Heroin Overdoses Continue To Increase In Middlesex County
February 5th, 2015

Heroin Overdoses Continue To Increase In Middlesex County

WOBURN – Middlesex District Attorney Marian Ryan and Lowell Police Superintendent William Taylor are issuing a warning to heroin users and to individuals who know heroin users that recently received information indicates that heroin usage is even more dangerous than ever before.

Toxicology results from autopsies on several drug overdose victims in Middlesex County over the past few weeks have revealed that the deceased had taken fentanyl-laced heroin. Fentanyl is an opioid, which may be thirty times more powerful than heroin.

“We have worked aggressively to combat the spread of the opiate epidemic and to prevent drug overdoses. We have, however, similar to what has been occurring across Massachusetts and the country, seen a rise in these numbers,” said District Attorney Ryan. “One frightening development leading to deaths is the increase in the number of doses of heroin laced with other chemicals creating a mixture that is far more deadly than pure heroin.”

District Attorney Ryan says collaborations among area agencies have been effective, but drug overdose deaths continue to escalate due to the sheer volume of drugs available and the low cost for many illegal drugs.

Lowell Police Superintendent William Taylor added, “Tragically, many persons buying heroin are unknowingly receiving fentanyl, a much more potent and deadly substance.”

Just 36 days into the new year, Middlesex County has already seen 12 deaths from drug overdoses.

Most recently, on Wednesday, February 4, Tewksbury police officers responded to a 911 call and found a man deceased in his home of an apparent heroin overdose with a syringe, plastic baggie ties, a spoon, and other drug paraphernalia next to the body.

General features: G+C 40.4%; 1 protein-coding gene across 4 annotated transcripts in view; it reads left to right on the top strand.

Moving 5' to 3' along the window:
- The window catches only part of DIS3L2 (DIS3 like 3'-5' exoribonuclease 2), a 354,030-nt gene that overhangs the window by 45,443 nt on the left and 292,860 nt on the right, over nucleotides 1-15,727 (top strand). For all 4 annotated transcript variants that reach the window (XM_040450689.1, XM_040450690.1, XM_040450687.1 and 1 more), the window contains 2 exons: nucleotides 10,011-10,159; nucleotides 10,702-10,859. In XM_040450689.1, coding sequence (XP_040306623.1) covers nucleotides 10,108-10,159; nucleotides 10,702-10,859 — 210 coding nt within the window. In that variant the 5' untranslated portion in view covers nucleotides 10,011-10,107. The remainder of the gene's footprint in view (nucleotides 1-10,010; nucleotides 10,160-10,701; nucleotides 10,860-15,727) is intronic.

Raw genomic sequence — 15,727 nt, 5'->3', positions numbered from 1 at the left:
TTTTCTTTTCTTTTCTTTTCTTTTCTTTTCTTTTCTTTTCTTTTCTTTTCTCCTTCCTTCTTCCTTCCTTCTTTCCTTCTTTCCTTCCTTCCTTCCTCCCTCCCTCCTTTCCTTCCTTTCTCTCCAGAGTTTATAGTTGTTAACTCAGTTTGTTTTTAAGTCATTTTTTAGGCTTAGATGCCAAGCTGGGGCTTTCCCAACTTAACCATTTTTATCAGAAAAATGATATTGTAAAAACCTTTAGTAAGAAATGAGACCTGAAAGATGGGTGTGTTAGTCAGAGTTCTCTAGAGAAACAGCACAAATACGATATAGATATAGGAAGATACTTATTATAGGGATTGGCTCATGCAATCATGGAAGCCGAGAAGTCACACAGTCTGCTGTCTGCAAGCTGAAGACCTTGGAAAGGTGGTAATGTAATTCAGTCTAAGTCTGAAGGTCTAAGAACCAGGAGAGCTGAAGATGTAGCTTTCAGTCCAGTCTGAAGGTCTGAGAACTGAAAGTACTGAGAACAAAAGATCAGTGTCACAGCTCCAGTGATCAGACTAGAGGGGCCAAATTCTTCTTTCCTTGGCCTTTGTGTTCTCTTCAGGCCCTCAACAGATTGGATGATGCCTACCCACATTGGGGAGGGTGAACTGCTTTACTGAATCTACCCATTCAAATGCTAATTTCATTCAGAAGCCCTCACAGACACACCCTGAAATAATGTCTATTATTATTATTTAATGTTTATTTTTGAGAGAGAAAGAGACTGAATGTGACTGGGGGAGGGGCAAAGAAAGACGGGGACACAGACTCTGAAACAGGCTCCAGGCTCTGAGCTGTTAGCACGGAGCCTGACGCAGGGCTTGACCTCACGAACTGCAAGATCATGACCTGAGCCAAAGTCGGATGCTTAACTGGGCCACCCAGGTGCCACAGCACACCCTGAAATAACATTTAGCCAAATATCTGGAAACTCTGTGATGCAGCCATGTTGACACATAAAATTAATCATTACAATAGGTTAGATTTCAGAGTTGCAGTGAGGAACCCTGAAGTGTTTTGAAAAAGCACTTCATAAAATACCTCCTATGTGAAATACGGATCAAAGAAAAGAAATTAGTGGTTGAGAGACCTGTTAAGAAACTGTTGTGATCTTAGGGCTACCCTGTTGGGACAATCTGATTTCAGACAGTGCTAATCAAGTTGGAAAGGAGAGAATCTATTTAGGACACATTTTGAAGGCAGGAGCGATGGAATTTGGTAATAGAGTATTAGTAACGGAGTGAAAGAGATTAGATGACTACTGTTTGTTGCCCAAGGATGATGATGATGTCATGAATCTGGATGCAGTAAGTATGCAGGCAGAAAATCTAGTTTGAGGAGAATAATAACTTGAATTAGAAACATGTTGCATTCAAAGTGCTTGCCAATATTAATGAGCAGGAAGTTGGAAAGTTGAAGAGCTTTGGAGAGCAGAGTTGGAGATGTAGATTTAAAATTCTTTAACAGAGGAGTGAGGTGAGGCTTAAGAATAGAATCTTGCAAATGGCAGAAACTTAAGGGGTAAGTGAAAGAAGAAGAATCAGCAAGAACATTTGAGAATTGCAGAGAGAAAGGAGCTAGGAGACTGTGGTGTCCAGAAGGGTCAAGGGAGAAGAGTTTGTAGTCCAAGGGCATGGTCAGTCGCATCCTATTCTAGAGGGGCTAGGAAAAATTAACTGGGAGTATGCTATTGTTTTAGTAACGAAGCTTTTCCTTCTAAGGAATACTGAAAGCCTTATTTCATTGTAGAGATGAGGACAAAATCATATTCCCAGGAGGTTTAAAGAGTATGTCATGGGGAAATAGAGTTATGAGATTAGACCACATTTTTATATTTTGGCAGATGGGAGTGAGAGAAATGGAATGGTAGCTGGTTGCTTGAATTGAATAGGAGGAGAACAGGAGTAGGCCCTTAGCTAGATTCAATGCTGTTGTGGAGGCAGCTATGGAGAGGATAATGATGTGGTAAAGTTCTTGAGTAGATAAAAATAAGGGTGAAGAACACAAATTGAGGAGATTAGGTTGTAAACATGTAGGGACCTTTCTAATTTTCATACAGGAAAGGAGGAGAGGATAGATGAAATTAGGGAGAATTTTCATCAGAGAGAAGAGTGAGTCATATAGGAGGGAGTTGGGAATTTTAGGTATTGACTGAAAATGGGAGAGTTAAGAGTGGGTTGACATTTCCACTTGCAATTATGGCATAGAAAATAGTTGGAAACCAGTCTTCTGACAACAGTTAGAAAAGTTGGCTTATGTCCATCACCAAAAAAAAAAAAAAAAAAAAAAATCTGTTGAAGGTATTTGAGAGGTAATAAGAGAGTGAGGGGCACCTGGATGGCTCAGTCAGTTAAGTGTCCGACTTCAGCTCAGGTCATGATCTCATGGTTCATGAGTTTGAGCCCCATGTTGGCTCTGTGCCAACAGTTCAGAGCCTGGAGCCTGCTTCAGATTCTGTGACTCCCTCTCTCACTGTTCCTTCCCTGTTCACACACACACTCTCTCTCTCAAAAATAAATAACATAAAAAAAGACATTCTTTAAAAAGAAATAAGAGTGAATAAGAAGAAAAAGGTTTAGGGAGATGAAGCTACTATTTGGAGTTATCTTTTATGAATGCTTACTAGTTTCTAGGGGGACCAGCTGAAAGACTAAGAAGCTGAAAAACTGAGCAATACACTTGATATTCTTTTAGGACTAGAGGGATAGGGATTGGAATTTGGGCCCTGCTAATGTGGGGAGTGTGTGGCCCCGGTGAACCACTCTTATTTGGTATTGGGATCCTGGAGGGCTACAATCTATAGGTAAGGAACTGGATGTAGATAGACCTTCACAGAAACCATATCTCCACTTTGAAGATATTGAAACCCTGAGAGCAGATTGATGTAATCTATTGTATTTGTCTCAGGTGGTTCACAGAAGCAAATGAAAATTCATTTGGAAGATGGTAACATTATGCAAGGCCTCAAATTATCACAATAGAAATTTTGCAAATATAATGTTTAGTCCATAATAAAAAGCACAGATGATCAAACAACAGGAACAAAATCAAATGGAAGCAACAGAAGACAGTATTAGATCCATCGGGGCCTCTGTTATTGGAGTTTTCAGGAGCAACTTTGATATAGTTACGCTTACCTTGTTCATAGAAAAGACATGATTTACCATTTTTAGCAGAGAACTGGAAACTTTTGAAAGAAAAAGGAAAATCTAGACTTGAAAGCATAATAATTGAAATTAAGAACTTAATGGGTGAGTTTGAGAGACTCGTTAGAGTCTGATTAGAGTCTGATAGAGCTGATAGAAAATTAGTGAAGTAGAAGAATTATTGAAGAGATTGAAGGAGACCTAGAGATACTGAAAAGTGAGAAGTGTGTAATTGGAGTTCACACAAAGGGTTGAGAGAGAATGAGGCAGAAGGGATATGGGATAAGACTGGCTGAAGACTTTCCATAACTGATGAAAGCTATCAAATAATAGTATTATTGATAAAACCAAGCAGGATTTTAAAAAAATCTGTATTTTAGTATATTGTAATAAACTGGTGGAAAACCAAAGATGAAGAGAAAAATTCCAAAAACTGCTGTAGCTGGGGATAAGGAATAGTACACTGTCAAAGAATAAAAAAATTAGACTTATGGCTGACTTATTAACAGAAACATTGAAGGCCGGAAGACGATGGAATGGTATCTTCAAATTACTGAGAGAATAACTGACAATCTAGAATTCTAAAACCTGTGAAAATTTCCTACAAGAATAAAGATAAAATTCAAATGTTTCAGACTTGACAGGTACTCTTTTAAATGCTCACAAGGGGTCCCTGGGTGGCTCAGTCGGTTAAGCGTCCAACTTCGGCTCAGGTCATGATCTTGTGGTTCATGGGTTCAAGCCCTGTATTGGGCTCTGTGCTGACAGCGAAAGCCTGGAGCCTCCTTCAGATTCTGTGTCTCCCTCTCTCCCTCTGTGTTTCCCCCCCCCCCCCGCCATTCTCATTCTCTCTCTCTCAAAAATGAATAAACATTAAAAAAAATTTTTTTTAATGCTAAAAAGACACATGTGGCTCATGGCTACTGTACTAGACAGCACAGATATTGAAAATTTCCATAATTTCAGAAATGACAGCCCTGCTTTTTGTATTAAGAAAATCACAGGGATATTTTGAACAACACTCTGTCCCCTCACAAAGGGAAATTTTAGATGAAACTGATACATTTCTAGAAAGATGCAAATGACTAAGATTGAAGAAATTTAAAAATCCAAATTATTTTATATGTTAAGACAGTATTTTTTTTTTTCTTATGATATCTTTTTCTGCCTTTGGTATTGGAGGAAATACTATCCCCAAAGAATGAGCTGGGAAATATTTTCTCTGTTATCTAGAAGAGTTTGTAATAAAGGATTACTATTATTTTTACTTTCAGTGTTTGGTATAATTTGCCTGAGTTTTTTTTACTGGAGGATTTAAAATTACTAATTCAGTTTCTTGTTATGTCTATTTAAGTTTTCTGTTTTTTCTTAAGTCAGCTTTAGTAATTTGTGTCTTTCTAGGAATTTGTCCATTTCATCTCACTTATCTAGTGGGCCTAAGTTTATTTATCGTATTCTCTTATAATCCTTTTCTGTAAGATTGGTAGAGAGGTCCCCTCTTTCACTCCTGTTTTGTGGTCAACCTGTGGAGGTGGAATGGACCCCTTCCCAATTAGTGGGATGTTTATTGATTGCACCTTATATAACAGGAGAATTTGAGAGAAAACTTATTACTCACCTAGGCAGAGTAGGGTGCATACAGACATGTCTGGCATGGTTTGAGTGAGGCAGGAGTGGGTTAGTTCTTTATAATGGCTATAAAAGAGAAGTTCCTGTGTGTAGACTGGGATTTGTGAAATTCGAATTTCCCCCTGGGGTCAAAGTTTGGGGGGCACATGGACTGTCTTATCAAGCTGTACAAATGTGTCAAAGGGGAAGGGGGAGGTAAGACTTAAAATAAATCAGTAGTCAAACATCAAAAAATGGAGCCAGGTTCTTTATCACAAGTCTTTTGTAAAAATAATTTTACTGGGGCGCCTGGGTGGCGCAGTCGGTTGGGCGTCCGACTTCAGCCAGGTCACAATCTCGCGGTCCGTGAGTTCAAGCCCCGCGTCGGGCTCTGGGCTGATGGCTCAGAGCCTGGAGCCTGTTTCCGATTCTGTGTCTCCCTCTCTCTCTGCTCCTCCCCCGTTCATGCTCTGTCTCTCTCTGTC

Drug overdose deaths this year in Middlesex County have occurred in many communities in addition to Tewksbury, including, Belmont, Billerica, Hudson, Lexington, Lowell, Malden, and North Reading. In one incident in Lowell, on January 26, three women were found by police officers inside a residence after taking heroin; two of the women were found deceased and the third woman was transported to the hospital.

District Attorney Ryan has taken a number of pro-active steps to address this issue, including the formation of the Lowell Opiate Task Force. District Attorney Ryan and State Senator Eileen Donoghue, (D), Lowell, founded the Task Force to take a community-wide approach to preventing overdose deaths. Officials from area law-enforcement agencies, health-care providers, educational institutions, human-service non-profits, and lawmakers meet on a regular basis to discuss how to best share their knowledge and collaboratively work on drug prevention initiatives in the Greater Lowell region.

District Attorney Ryan also brought together police, firefighters, and emergency medical professionals for a workshop, “Another Chance: Reversing the Effects of Opiate Overdoses.” First Responders were given in-depth medical and educational information so that they would have the skill to administer Nasal Naloxone when responding to drug overdose calls. Nasal Naloxone is a safe treatment that reverses the effects of an overdose and, when administered properly, it can mean the difference between life and death. Following the training workshop last year, the Middlesex District Attorney’s Office provided a total of 540 units of Nasal Narcan to cities and towns, free of charge.

In Middlesex County, there were an estimated 80 drug-related overdose deaths in 2013, including 33 that were attributed to heroin, up from 65 drug-related overdose deaths in 2012, including 20 attributed to heroin. Year-end figures for 2014 reflect an alarming trend: 146 drug-related overdose deaths, including 103 attributed to heroin.

In addition to drug overdose prevention efforts, District Attorney Ryan has collaborated with elected leaders to propose legislation to address the use of a new synthetic chemical drug, NBOIMe – often referred to as “N-bomb.” N-bomb is illegal under federal drug laws but not yet classified as a controlled substance in Massachusetts. Police have seen evidence that the drug is being used by teenagers involved in crimes and experts believe many young adults are unaware of how lethal this hallucinogen is and unaware that the synthetic chemical drug can cause death. State Representative Cory Atkins has submitted a proposed bill that would amend state drug law to include three forms of NBOMe as Class B Substances. The proposed amendment would enable police to seize the drug when it is found in someone’s possession and to investigate distribution, which is often arranged via online transactions.